Paycheck Fairness Act
On Tuesday, July 20, Senior Director Shari Miles-Cohen, PhD attended a White House Middle Class Task Force event to hear Vice President Joseph Biden implore members of the U.S. Senate to be “on the right side of history” by passing the Paycheck Fairness Act (H.R. 12 and S. 182), which would:
revise remedies for, and enforce prohibitions against, sex discrimination in the payment of wages;
train Equal Employment Opportunity Commission employees and affected individuals and entities on matters involving wage discrimination;
provide negotiation skills training programs for girls and women;
collect data on women workers; and
establish the Secretary of Labor's National Award for Pay Equity in the Workplace.
Vice President Biden acknowledged the difficulty experts have with defining "middle class". His definition included living in a safe neighborhood in a decent home that you can heat and cool, where children can walk the streets safely, you have the ability to send your children to college, and the environment is safe and decent.
Joining Vice President Biden were Attorney General Eric Holder, Secretary of Labor Hilda Solis, Presidential Advisor and Chair of the White House Council on Women and Girls Valerie Jarrett, Presidential Democratic Policy Advisor and Director of the Domestic Policy Council Melody Barnes, and Lilly Ledbetter, of the Lilly Ledbetter Fair Pay Act, the first piece of legislation President Obama signed once he took office. In addition to urging final passage of the Paycheck Fairness Act, the presenters announced recommendations from the Equal Pay Enforcement Task Force and discussed the Administration’s ongoing work addressing changing workplace and family dynamics.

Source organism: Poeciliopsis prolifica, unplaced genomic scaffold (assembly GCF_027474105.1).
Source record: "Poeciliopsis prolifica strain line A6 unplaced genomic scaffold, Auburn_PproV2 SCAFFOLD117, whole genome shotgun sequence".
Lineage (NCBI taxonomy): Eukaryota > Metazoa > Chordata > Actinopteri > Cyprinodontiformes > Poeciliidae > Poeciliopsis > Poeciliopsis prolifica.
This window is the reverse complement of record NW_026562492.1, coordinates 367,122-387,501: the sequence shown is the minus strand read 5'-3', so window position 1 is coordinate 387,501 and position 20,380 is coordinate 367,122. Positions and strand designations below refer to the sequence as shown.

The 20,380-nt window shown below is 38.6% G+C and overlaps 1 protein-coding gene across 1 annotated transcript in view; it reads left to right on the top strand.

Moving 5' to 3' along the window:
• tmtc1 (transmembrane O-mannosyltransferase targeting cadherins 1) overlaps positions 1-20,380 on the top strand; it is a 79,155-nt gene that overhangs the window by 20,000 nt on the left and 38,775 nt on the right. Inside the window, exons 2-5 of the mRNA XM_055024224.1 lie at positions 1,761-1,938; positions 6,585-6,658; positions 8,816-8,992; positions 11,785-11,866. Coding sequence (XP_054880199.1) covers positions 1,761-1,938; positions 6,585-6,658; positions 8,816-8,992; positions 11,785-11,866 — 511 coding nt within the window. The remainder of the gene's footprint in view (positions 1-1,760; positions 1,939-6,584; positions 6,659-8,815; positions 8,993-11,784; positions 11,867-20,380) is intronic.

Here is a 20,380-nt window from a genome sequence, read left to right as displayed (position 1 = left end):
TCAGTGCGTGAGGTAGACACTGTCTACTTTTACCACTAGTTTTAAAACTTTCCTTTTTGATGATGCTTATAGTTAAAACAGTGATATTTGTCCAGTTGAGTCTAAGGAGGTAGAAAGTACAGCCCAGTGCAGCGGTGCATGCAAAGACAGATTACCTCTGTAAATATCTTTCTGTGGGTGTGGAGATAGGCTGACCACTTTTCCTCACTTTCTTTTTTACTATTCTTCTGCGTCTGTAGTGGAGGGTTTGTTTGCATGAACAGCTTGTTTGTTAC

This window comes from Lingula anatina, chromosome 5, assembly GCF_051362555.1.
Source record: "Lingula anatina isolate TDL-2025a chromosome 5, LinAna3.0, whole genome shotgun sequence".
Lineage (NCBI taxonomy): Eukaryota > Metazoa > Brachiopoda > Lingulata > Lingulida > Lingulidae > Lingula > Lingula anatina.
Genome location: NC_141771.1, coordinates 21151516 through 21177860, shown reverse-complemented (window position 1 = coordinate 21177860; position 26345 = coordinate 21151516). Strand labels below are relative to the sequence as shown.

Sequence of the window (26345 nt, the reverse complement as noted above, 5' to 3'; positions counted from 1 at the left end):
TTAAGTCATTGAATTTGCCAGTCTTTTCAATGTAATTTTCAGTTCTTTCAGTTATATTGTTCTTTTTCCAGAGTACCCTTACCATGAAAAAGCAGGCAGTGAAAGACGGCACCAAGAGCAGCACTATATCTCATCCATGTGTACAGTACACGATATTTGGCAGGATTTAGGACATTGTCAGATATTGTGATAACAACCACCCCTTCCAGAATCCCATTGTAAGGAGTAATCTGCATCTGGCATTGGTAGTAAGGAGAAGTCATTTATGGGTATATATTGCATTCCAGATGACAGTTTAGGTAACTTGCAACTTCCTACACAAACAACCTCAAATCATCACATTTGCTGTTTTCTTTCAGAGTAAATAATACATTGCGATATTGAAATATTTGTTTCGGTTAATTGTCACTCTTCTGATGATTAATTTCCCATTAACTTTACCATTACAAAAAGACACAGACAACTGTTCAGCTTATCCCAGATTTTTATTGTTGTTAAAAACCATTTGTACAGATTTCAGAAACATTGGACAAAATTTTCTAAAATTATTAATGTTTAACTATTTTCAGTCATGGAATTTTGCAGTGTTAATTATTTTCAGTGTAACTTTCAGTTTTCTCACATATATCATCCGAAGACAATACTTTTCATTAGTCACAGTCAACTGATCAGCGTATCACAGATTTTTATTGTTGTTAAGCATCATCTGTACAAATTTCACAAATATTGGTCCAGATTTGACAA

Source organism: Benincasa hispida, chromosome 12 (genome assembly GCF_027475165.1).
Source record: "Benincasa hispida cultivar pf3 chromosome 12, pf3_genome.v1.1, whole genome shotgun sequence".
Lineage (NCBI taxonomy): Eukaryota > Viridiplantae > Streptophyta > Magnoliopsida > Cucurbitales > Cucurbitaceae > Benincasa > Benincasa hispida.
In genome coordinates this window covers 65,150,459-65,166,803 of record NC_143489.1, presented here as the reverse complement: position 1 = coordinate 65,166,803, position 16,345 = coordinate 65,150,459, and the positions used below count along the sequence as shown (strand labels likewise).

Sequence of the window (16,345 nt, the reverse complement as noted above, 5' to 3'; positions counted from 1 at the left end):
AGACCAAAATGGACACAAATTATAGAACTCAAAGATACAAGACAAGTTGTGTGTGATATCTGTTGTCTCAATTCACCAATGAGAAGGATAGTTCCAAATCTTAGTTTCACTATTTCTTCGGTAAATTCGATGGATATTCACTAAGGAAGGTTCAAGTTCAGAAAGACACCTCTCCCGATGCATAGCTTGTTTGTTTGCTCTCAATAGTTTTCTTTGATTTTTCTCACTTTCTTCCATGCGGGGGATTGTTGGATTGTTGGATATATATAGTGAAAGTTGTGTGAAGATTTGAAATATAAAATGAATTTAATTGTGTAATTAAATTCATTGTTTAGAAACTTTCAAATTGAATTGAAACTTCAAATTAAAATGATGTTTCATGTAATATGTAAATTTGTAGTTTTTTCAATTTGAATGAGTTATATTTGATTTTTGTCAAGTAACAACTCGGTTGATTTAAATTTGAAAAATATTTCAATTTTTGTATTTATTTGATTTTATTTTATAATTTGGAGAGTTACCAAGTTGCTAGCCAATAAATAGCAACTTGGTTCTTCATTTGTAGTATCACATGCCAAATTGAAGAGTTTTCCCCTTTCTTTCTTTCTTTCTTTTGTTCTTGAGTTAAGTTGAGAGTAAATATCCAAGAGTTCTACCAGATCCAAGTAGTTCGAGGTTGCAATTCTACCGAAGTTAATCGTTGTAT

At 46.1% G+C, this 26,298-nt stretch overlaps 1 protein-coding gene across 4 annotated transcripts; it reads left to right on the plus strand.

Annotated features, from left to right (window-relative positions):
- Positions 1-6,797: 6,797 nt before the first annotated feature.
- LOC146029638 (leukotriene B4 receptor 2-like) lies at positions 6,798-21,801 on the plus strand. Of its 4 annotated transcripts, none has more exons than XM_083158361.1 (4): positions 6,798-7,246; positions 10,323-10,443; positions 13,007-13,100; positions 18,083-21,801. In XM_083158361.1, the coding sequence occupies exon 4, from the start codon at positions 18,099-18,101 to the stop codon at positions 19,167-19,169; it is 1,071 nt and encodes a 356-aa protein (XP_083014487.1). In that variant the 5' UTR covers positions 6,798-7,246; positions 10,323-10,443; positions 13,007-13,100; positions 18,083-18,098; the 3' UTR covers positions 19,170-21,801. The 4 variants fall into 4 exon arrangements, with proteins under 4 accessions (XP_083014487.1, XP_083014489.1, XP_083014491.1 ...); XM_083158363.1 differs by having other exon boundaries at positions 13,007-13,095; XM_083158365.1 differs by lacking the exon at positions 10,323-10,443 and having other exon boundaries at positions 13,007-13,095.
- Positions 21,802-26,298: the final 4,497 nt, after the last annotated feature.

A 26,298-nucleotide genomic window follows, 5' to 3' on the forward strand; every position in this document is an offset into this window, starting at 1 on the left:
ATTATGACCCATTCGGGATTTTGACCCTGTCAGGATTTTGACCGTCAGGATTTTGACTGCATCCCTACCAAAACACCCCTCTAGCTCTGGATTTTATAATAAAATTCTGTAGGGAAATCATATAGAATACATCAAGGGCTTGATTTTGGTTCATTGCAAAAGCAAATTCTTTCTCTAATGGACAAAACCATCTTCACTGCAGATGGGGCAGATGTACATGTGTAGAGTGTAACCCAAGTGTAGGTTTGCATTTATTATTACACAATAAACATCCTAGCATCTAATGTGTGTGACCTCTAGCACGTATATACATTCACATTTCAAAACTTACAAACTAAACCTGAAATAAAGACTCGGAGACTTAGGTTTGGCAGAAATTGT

"Victory for Pay Equity! On January 29, [2009,] President Barack Obama signed the Lilly Ledbetter Fair Pay Act into law, which deters discriminatory practices in the workplace and ensures that when discrimination does occur, wronged employees can receive fair compensation. APA, along with other advocates, urged Congress to pass this critical legislation and supports the Paycheck Fairness Act (H.R.12 and S.182). Passed by the House in January 2009, this legislation would strengthen the Equal Pay Act of 1963, expand damages under the Equal Pay Act, commission a study of data collected by the EEOC, and propose voluntary guidelines to show employers how to evaluate jobs with the goal of eliminating unfair disparities."